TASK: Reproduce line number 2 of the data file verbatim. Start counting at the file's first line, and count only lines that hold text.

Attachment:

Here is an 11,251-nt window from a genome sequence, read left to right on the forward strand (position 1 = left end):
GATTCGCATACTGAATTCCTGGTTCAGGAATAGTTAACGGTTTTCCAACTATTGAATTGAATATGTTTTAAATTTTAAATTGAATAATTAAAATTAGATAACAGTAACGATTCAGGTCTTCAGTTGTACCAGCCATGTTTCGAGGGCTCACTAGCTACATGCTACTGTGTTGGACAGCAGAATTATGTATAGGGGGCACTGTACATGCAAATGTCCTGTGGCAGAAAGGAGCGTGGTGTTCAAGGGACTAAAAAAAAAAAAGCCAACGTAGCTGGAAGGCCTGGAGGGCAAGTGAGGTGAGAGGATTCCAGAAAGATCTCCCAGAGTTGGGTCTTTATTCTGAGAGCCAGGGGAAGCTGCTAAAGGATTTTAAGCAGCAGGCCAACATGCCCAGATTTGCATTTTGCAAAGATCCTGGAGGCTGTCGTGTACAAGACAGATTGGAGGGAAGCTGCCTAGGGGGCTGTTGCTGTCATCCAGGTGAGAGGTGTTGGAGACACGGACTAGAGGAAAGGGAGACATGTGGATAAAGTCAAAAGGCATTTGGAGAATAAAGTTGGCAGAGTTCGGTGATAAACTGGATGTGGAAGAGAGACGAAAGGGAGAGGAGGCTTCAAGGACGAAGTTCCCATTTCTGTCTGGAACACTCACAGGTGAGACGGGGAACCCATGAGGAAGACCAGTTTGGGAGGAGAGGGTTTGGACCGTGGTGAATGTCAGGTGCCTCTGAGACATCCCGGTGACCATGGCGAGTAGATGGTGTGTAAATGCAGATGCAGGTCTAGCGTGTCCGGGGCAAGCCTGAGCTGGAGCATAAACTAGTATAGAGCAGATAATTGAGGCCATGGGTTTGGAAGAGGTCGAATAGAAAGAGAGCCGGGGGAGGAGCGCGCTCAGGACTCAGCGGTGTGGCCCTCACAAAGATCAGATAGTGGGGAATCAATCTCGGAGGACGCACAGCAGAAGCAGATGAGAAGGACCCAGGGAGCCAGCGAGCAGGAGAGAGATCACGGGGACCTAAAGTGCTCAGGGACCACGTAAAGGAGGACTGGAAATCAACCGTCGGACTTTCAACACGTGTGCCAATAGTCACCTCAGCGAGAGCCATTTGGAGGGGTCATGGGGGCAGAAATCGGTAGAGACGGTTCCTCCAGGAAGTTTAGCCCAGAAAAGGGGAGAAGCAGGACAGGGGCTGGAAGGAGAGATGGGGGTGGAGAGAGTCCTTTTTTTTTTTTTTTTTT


GATTCGCATACTGAATTCCTGGTTCAGGAATAGTTAACGGTTTTCCAACTATTGAATTGAATATGTTTTAAATTTTAAATTGAATAATTAAAATTAGATAACAGTAACGATTCAGGTCTTCAGTTGTACCAGCCATGTTTCGAGGGCTCACTAGCTACATGCTACTGTGTTGGACAGCAGAATTATGTATAGGGGGCACTGTACATGCAAATGTCCTGTGGCAGAAAGGAGCGTGGTGTTCAAGGGACTAAAAAAAAAAAAGCCAACGTAGCTGGAAGGCCTGGAGGGCAAGTGAGGTGAGAGGATTCCAGAAAGATCTCCCAGAGTTGGGTCTTTATTCTGAGAGCCAGGGGAAGCTGCTAAAGGATTTTAAGCAGCAGGCCAACATGCCCAGATTTGCATTTTGCAAAGATCCTGGAGGCTGTCGTGTACAAGACAGATTGGAGGGAAGCTGCCTAGGGGGCTGTTGCTGTCATCCAGGTGAGAGGTGTTGGAGACACGGACTAGAGGAAAGGGAGACATGTGGATAAAGTCAAAAGGCATTTGGAGAATAAAGTTGGCAGAGTTCGGTGATAAACTGGATGTGGAAGAGAGACGAAAGGGAGAGGAGGCTTCAAGGACGAAGTTCCCATTTCTGTCTGGAACACTCACAGGTGAGACGGGGAACCCATGAGGAAGACCAGTTTGGGAGGAGAGGGTTTGGACCGTGGTGAATGTCAGGTGCCTCTGAGACATCCCGGTGACCATGGCGAGTAGATGGTGTGTAAATGCAGATGCAGGTCTAGCGTGTCCGGGGCAAGCCTGAGCTGGAGCATAAACTAGTATAGAGCAGATAATTGAGGCCATGGGTTTGGAAGAGGTCGAATAGAAAGAGAGCCGGGGGAGGAGCGCGCTCAGGACTCAGCGGTGTGGCCCTCACAAAGATCAGATAGTGGGGAATCAATCTCGGAGGACGCACAGCAGAAGCAGATGAGAAGGACCCAGGGAGCCAGCGAGCAGGAGAGAGATCACGGGGACCTAAAGTGCTCAGGGACCACGTAAAGGAGGACTGGAAATCAACCGTCGGACTTTCAACACGTGTGCCAATAGTCACCTCAGCGAGAGCCATTTGGAGGGGTCATGGGGGCAGAAATCGGTAGAGACGGTTCCTCCAGGAAGTTTAGCCCAGAAAAGGGGAGAAGCAGGACAGGGGCTGGAAGGAGAGATGGGGGTGGAGAGAGTCCTTTTTTTTTTTTTTTTTT